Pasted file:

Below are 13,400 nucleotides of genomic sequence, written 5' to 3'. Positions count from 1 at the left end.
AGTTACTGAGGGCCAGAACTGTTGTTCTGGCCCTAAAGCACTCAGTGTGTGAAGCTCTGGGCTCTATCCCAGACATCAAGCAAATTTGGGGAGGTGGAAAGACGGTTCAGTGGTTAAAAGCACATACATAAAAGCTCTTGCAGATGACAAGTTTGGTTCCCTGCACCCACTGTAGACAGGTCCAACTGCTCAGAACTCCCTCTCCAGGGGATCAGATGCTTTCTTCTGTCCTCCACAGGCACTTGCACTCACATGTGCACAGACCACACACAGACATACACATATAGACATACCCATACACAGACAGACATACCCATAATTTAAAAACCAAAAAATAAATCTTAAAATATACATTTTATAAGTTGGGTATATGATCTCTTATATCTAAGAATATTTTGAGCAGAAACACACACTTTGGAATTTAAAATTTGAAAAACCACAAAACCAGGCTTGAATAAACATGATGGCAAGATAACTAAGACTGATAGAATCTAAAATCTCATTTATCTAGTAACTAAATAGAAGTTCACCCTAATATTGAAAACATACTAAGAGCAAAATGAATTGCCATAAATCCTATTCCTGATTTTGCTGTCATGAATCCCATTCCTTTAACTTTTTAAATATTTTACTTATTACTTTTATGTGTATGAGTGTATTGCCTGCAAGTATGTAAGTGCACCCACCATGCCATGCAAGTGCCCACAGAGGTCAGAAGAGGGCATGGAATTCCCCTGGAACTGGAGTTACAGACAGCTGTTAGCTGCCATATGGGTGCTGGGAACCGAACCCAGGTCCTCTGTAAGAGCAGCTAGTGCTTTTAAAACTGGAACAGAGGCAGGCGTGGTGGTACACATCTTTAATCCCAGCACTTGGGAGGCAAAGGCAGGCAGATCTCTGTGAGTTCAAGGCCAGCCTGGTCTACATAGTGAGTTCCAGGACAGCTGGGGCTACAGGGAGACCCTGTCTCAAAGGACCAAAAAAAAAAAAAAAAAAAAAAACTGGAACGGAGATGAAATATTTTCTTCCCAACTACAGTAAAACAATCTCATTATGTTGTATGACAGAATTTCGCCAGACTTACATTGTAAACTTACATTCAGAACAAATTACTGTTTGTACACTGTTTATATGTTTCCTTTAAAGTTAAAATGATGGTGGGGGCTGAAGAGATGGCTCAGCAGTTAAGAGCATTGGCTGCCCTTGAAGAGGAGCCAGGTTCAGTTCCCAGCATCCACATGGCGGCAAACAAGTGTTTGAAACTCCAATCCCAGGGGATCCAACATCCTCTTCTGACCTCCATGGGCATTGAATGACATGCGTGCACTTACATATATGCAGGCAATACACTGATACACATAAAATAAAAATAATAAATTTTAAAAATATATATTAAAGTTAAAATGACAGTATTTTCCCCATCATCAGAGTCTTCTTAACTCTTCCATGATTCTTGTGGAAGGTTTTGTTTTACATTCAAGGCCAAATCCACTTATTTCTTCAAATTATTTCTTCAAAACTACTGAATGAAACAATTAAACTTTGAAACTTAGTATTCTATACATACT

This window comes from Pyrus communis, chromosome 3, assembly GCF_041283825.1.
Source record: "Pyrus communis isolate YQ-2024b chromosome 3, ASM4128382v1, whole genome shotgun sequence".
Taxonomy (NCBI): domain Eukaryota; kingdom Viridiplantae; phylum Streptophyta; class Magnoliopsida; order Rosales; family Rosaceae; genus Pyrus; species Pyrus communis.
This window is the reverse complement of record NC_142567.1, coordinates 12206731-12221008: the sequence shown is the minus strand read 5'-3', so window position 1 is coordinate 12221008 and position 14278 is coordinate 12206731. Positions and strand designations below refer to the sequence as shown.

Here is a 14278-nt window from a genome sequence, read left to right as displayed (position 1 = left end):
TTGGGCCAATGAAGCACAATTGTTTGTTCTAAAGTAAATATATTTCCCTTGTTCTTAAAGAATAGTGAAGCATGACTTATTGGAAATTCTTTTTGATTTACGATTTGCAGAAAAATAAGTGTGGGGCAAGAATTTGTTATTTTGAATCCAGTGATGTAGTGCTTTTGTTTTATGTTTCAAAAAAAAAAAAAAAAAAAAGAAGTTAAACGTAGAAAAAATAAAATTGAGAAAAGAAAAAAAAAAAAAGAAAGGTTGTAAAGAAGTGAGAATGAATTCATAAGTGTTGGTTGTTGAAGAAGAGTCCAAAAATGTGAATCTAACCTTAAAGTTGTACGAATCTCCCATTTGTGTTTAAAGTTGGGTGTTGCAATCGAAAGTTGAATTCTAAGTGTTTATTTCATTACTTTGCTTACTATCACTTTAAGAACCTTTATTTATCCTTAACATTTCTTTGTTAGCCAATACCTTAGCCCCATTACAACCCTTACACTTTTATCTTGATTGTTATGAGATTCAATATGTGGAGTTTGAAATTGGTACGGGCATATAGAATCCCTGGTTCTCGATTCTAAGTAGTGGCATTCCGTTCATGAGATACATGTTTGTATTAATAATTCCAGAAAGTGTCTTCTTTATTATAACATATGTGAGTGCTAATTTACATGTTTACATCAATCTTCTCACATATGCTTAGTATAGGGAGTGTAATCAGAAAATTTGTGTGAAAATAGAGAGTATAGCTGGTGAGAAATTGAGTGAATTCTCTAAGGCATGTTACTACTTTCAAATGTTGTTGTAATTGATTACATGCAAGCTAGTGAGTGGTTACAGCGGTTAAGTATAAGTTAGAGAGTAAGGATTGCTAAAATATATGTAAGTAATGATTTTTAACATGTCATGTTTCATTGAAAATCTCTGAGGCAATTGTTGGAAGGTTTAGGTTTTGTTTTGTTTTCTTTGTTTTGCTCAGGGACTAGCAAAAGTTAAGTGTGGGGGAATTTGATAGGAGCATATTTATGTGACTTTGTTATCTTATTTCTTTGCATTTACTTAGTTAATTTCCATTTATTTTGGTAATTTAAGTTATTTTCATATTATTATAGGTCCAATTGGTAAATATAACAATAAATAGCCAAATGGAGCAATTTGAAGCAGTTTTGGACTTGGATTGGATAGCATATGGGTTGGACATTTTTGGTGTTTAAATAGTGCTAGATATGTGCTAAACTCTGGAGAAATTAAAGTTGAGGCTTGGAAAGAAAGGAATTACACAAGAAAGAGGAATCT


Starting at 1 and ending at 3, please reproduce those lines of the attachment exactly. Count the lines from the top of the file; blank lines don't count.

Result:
Below are 13,400 nucleotides of genomic sequence, written 5' to 3'. Positions count from 1 at the left end.
AGTTACTGAGGGCCAGAACTGTTGTTCTGGCCCTAAAGCACTCAGTGTGTGAAGCTCTGGGCTCTATCCCAGACATCAAGCAAATTTGGGGAGGTGGAAAGACGGTTCAGTGGTTAAAAGCACATACATAAAAGCTCTTGCAGATGACAAGTTTGGTTCCCTGCACCCACTGTAGACAGGTCCAACTGCTCAGAACTCCCTCTCCAGGGGATCAGATGCTTTCTTCTGTCCTCCACAGGCACTTGCACTCACATGTGCACAGACCACACACAGACATACACATATAGACATACCCATACACAGACAGACATACCCATAATTTAAAAACCAAAAAATAAATCTTAAAATATACATTTTATAAGTTGGGTATATGATCTCTTATATCTAAGAATATTTTGAGCAGAAACACACACTTTGGAATTTAAAATTTGAAAAACCACAAAACCAGGCTTGAATAAACATGATGGCAAGATAACTAAGACTGATAGAATCTAAAATCTCATTTATCTAGTAACTAAATAGAAGTTCACCCTAATATTGAAAACATACTAAGAGCAAAATGAATTGCCATAAATCCTATTCCTGATTTTGCTGTCATGAATCCCATTCCTTTAACTTTTTAAATATTTTACTTATTACTTTTATGTGTATGAGTGTATTGCCTGCAAGTATGTAAGTGCACCCACCATGCCATGCAAGTGCCCACAGAGGTCAGAAGAGGGCATGGAATTCCCCTGGAACTGGAGTTACAGACAGCTGTTAGCTGCCATATGGGTGCTGGGAACCGAACCCAGGTCCTCTGTAAGAGCAGCTAGTGCTTTTAAAACTGGAACAGAGGCAGGCGTGGTGGTACACATCTTTAATCCCAGCACTTGGGAGGCAAAGGCAGGCAGATCTCTGTGAGTTCAAGGCCAGCCTGGTCTACATAGTGAGTTCCAGGACAGCTGGGGCTACAGGGAGACCCTGTCTCAAAGGACCAAAAAAAAAAAAAAAAAAAAAAACTGGAACGGAGATGAAATATTTTCTTCCCAACTACAGTAAAACAATCTCATTATGTTGTATGACAGAATTTCGCCAGACTTACATTGTAAACTTACATTCAGAACAAATTACTGTTTGTACACTGTTTATATGTTTCCTTTAAAGTTAAAATGATGGTGGGGGCTGAAGAGATGGCTCAGCAGTTAAGAGCATTGGCTGCCCTTGAAGAGGAGCCAGGTTCAGTTCCCAGCATCCACATGGCGGCAAACAAGTGTTTGAAACTCCAATCCCAGGGGATCCAACATCCTCTTCTGACCTCCATGGGCATTGAATGACATGCGTGCACTTACATATATGCAGGCAATACACTGATACACATAAAATAAAAATAATAAATTTTAAAAATATATATTAAAGTTAAAATGACAGTATTTTCCCCATCATCAGAGTCTTCTTAACTCTTCCATGATTCTTGTGGAAGGTTTTGTTTTACATTCAAGGCCAAATCCACTTATTTCTTCAAATTATTTCTTCAAAACTACTGAATGAAACAATTAAACTTTGAAACTTAGTATTCTATACATACT

This window comes from Pyrus communis, chromosome 3, assembly GCF_041283825.1.